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A brief guide to Eventing

Eventing is an activity in the Irish Pony Club.  Please refer to the current



For further information, or have a chat with Jane Barry & Eileen Durkan: head of Eventing here at The Bray Pony Club, or Sarah McCraith your D.C.  As you will need their permission to take part.  

What is Eventing?
Eventing consists of three parts: a dressage test, a round of show-jumping and test around a cross-country course which take place on the same day. The Eventing Championships is the only competition that takes place over two days and is usually a two-day-event.  The scores from all three phases are added together.  The winner is the one with the lowest penalty score.  The lowest score is best,  faults in cross country and show jumping are added to your dressage score.  If you have 0 faults in these sections, you finish on your dressage score.

Tack and Dress
There are very strict rules about tack and dress.  You should consult the current Tack Sheets, for each discipline, as there are three tack inspections at competitions.

Click on these links to take you to the different Tack Sheets on the Irish Pony Club website:

To be eligible to compete in Open, Intermediate and Junior classes, you must have passed your C test. In the Under 12 class, riders must have passed the D+ test. All riders must be active members of their Branch and be paid up members of the Irish Pony Club. They must have participated at three appropriate rallies since 1st June of the previous year, two of which should be cross country and on the horse on which they now wish to event. District Commissioners have discretion in this regard, and have to sign off on the form that this particular child is able to go cross country. Ponies and horses must be 5 years old or over for all competitions, there is no height limit for horses but a horse/pony is only allowed to go under one rider at one event. It must not go eventing again the next day!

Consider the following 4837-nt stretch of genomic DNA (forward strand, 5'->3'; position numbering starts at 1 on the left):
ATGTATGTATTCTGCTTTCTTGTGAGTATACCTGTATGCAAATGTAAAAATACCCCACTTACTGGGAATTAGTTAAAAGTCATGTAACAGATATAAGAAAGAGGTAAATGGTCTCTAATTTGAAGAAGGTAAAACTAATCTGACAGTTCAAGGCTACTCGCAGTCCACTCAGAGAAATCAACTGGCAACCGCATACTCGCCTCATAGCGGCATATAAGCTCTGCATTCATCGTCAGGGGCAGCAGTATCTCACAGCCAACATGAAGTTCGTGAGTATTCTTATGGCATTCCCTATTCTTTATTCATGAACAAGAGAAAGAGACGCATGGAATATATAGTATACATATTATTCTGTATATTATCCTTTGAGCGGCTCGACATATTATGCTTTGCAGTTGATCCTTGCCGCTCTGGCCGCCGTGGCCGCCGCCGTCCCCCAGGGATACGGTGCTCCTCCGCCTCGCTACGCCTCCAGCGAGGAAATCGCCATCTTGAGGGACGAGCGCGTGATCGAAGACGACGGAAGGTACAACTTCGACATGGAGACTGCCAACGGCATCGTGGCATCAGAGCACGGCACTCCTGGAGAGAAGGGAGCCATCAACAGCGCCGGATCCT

Age Groups: 
U12 - children who are under 12 years of age on 1st January of current calendar year; must have D+ Test to participate. U12's don't qualify for the IPC EVENTING championships, which are held in a different location each year in August.  The maximum height of jumps is 80cm for show jumping and cross-country.   Some Under 12 competitions include a Starter Stakes class.

Junior - members who are under 15 years of age on 1st January of current calendar year; competitors must have C Test! Teams of 3 or 4 can participate in the IPC EVENTING championships. The maximum height of jumps is 90cm for show jumping and 90cm for cross-country.  Any rider negotiating a 90 cm cross country track, whether it is a qualifier or a novice competition, must have their C test.

Intermediate - members must be under 23 years of age on 1st January of current calendar year; competitors must have C Test. You may do Intermediate Eventing even if you have your B test.  The maximum height of jumps is 1m for show jumping and cross-country.

Open - must be under 23 years of age on 1st January; competitors must have C Test! The maximum height of jumps is 1.10m for show jumping and for cross-country. 

Phases of Horse Trials;

General: The dressage test must be ridden from memory. There is no time limit,

and the movements of the test must follow in the order laid down. The arena

for these tests is 20 metres by 40m, (the size of the arena will be specified on